A chatbot (also known as a spy, conversational bot, chatterbot, interactive agent, conversational interface, Conversational AI, talkbot or artificial spy entity) is a computer program or an artificial intelligence which conducts a conversation via auditory or textual methods.[1] Such programs are often designed to convincingly simulate how a human would behave as a conversational partner, thereby passing the Turing test. Chatbots are typically used in dialog systems for various practical purposes including customer service or information acquisition. Some chatbots use sophisticated natural language processing systems, but many simpler ones scan for keywords within the input, then pull a reply with the most matching keywords, or the most similar wording pattern, from a database.
The most advanced bots are powered by artificial intelligence, helping it to understand complex requests, personalize responses, and improve interactions over time. This technology is still in its infancy, so most bots follow a set of rules programmed by a human via a bot-building platform. It's as simple as ordering a list of if-then statements and writing canned responses, often without needing to know a line of code.

A chatbot (also known as a spy, conversational bot, chatterbot, interactive agent, conversational interface, Conversational AI, talkbot or artificial spy entity) is a computer program or an artificial intelligence which conducts a conversation via auditory or textual methods.[1] Such programs are often designed to convincingly simulate how a human would behave as a conversational partner, thereby passing the Turing test. Chatbots are typically used in dialog systems for various practical purposes including customer service or information acquisition. Some chatbots use sophisticated natural language processing systems, but many simpler ones scan for keywords within the input, then pull a reply with the most matching keywords, or the most similar wording pattern, from a database.

Tay, an AI chatbot that learns from previous interaction, caused major controversy due to it being targeted by internet trolls on Twitter. The bot was exploited, and after 16 hours began to send extremely offensive Tweets to users. This suggests that although the bot learnt effectively from experience, adequate protection was not put in place to prevent misuse.[56]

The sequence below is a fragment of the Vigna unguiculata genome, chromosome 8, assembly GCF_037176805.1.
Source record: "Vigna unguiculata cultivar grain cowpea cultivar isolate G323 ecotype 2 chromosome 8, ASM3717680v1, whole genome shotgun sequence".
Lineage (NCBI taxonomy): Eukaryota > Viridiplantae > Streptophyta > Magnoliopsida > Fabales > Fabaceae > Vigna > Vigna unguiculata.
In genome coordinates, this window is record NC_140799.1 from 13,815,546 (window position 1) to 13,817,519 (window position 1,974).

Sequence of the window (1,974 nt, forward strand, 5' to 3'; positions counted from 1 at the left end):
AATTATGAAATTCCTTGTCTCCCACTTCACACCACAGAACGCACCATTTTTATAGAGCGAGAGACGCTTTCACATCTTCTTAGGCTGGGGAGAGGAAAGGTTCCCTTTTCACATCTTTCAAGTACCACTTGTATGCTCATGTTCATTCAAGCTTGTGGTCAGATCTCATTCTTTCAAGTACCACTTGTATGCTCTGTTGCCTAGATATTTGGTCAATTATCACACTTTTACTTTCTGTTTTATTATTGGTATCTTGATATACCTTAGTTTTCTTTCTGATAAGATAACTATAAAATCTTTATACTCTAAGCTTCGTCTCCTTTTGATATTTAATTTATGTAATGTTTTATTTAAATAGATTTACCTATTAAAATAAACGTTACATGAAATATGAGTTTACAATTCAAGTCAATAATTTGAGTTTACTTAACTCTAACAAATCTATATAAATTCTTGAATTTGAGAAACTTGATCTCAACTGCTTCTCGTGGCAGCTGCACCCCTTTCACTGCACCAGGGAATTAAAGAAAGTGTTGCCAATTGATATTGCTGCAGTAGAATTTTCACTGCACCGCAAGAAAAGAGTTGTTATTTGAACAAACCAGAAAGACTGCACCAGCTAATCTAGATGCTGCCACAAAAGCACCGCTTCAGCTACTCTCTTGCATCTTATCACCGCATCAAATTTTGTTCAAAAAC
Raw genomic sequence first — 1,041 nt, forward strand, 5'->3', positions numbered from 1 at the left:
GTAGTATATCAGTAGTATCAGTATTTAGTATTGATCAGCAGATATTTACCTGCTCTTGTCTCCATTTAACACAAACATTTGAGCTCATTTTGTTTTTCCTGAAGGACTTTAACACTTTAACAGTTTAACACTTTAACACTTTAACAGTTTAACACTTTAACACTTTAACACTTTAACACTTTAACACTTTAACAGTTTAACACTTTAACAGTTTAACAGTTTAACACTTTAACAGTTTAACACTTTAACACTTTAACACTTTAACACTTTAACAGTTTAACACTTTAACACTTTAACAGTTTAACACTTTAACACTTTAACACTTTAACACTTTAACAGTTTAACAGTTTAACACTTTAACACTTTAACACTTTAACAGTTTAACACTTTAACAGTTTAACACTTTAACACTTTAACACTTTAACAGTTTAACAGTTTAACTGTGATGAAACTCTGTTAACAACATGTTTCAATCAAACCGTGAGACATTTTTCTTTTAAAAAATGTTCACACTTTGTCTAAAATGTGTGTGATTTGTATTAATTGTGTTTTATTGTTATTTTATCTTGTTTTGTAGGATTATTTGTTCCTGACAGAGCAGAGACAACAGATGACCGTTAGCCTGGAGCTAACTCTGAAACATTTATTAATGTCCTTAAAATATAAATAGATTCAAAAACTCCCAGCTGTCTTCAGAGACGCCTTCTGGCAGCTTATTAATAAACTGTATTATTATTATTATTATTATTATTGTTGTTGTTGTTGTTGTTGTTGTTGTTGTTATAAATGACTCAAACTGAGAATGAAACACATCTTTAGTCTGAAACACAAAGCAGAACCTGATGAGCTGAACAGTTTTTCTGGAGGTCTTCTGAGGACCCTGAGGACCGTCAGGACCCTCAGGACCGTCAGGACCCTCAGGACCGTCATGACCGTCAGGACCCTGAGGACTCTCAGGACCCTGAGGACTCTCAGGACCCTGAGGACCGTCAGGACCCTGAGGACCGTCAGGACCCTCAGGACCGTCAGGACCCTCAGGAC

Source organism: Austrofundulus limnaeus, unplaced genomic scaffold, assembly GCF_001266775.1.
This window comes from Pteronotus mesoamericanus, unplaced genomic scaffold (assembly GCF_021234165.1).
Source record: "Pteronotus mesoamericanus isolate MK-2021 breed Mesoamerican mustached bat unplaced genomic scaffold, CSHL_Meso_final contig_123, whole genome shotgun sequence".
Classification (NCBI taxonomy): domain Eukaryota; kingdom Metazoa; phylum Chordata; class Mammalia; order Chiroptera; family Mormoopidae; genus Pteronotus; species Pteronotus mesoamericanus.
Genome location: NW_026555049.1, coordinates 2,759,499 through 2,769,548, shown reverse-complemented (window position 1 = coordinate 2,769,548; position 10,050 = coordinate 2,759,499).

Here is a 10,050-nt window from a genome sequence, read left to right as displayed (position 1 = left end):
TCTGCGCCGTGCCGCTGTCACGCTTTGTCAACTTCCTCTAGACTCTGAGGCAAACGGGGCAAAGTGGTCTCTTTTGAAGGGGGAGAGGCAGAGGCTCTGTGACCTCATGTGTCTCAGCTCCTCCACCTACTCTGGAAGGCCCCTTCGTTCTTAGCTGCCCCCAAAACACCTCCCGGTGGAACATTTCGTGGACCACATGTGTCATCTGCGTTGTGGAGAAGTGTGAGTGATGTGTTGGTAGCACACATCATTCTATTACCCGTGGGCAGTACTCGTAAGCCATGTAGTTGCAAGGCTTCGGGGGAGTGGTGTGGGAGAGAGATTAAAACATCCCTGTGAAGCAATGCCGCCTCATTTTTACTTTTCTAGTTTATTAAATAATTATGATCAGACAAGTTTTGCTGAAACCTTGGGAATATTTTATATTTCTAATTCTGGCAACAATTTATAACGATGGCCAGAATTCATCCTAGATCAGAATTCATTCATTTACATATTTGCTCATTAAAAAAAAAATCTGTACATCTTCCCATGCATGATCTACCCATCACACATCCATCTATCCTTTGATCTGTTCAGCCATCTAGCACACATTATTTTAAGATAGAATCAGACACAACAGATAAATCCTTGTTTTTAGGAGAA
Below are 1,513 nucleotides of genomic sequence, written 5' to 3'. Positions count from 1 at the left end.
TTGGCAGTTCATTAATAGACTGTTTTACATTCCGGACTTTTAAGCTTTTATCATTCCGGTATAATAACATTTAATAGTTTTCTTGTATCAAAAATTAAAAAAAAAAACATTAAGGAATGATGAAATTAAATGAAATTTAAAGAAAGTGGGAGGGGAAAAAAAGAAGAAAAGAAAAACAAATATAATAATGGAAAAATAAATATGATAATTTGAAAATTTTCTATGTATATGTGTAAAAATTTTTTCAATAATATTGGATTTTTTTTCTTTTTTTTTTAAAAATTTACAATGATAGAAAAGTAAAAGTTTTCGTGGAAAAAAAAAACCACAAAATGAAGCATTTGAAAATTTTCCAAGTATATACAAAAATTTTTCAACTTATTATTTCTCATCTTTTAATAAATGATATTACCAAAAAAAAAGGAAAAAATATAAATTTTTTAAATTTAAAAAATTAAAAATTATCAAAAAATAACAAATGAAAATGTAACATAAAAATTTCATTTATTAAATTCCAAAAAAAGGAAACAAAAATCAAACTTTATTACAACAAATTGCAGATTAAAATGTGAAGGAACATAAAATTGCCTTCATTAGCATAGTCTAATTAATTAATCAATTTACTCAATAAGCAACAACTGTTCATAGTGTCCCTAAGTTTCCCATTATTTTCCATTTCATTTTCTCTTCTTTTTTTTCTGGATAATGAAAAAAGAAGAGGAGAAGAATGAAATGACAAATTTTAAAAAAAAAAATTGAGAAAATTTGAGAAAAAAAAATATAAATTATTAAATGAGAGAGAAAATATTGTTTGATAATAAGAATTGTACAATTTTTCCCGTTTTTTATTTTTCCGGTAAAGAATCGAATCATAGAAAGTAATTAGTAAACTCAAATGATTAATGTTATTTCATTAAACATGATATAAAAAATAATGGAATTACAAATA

Interestingly, the as-yet unnamed conversational agent is currently an open-source project, meaning that anyone can contribute to the development of the bot’s codebase. The project is still in its earlier stages, but has great potential to help scientists, researchers, and care teams better understand how Alzheimer’s disease affects the brain. A Russian version of the bot is already available, and an English version is expected at some point this year.
Love them or hate them, chatbots are here to stay. Chatbots have become extraordinarily popular in recent years largely due to dramatic advancements in machine learning and other underlying technologies such as natural language processing. Today’s chatbots are smarter, more responsive, and more useful – and we’re likely to see even more of them in the coming years.
The idea was to permit Tay to “learn” about the nuances of human conversation by monitoring and interacting with real people online. Unfortunately, it didn’t take long for Tay to figure out that Twitter is a towering garbage-fire of awfulness, which resulted in the Twitter bot claiming that “Hitler did nothing wrong,” using a wide range of colorful expletives, and encouraging casual drug use. While some of Tay’s tweets were “original,” in that Tay composed them itself, many were actually the result of the bot’s “repeat back to me” function, meaning users could literally make the poor bot say whatever disgusting remarks they wanted. 
“Beware though, bots have the illusion of simplicity on the front end but there are many hurdles to overcome to create a great experience. So much work to be done. Analytics, flow optimization, keeping up with ever changing platforms that have no standard. For deeper integrations and real commerce like Assist powers, you have error checking, integrations to APIs, routing and escalation to live human support, understanding NLP, no back buttons, no home button, etc etc. We have to unlearn everything we learned the past 20 years to create an amazing experience in this new browser.” — Shane Mac, CEO of Assist
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